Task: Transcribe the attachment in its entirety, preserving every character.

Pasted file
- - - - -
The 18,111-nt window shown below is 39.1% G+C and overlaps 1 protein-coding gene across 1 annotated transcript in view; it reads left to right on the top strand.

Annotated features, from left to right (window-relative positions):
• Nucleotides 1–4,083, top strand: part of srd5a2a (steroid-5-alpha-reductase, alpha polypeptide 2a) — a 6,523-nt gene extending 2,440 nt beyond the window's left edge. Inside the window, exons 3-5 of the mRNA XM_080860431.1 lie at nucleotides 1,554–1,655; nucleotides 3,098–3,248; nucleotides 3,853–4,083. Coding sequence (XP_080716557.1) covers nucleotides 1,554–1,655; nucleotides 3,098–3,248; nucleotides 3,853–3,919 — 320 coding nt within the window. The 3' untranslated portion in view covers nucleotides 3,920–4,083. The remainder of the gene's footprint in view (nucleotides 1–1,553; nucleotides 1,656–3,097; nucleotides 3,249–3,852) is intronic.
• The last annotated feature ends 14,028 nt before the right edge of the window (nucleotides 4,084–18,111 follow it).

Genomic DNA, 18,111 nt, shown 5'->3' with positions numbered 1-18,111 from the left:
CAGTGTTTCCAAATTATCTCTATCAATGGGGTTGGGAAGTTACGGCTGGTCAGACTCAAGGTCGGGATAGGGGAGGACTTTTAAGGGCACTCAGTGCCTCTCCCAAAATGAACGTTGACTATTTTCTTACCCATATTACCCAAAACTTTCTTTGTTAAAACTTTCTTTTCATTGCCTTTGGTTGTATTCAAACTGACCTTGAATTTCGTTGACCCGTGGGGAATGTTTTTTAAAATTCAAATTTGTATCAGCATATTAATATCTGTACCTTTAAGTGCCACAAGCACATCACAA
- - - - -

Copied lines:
The 18,111-nt window shown below is 39.1% G+C and overlaps 1 protein-coding gene across 1 annotated transcript in view; it reads left to right on the top strand.

Annotated features, from left to right (window-relative positions):
• Nucleotides 1–4,083, top strand: part of srd5a2a (steroid-5-alpha-reductase, alpha polypeptide 2a) — a 6,523-nt gene extending 2,440 nt beyond the window's left edge. Inside the window, exons 3-5 of the mRNA XM_080860431.1 lie at nucleotides 1,554–1,655; nucleotides 3,098–3,248; nucleotides 3,853–4,083. Coding sequence (XP_080716557.1) covers nucleotides 1,554–1,655; nucleotides 3,098–3,248; nucleotides 3,853–3,919 — 320 coding nt within the window. The 3' untranslated portion in view covers nucleotides 3,920–4,083. The remainder of the gene's footprint in view (nucleotides 1–1,553; nucleotides 1,656–3,097; nucleotides 3,249–3,852) is intronic.
• The last annotated feature ends 14,028 nt before the right edge of the window (nucleotides 4,084–18,111 follow it).

Genomic DNA, 18,111 nt, shown 5'->3' with positions numbered 1-18,111 from the left:
CAGTGTTTCCAAATTATCTCTATCAATGGGGTTGGGAAGTTACGGCTGGTCAGACTCAAGGTCGGGATAGGGGAGGACTTTTAAGGGCACTCAGTGCCTCTCCCAAAATGAACGTTGACTATTTTCTTACCCATATTACCCAAAACTTTCTTTGTTAAAACTTTCTTTTCATTGCCTTTGGTTGTATTCAAACTGACCTTGAATTTCGTTGACCCGTGGGGAATGTTTTTTAAAATTCAAATTTGTATCAGCATATTAATATCTGTACCTTTAAGTGCCACAAGCACATCACAA